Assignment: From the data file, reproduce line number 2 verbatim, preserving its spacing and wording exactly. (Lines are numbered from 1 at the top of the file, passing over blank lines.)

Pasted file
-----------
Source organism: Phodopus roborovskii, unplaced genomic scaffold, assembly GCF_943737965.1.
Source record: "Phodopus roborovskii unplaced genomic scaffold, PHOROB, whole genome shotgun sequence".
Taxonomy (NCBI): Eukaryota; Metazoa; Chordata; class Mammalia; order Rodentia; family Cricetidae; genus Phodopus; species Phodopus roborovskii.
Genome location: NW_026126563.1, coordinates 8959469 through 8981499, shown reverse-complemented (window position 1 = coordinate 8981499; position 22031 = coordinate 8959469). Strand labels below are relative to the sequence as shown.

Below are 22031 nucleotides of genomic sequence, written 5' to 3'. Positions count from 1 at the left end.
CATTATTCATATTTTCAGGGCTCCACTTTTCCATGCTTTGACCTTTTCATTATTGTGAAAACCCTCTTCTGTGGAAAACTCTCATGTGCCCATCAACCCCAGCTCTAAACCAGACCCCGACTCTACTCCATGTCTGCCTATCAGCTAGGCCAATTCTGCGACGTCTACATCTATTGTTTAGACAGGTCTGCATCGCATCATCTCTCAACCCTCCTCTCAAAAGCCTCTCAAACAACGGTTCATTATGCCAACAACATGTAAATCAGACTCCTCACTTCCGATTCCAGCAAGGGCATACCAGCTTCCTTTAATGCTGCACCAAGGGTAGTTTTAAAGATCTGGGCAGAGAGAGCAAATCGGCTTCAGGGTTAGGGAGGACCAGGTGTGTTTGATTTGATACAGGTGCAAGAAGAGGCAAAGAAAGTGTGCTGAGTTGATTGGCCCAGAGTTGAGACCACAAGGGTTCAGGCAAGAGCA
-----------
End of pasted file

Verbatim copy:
Source record: "Phodopus roborovskii unplaced genomic scaffold, PHOROB, whole genome shotgun sequence".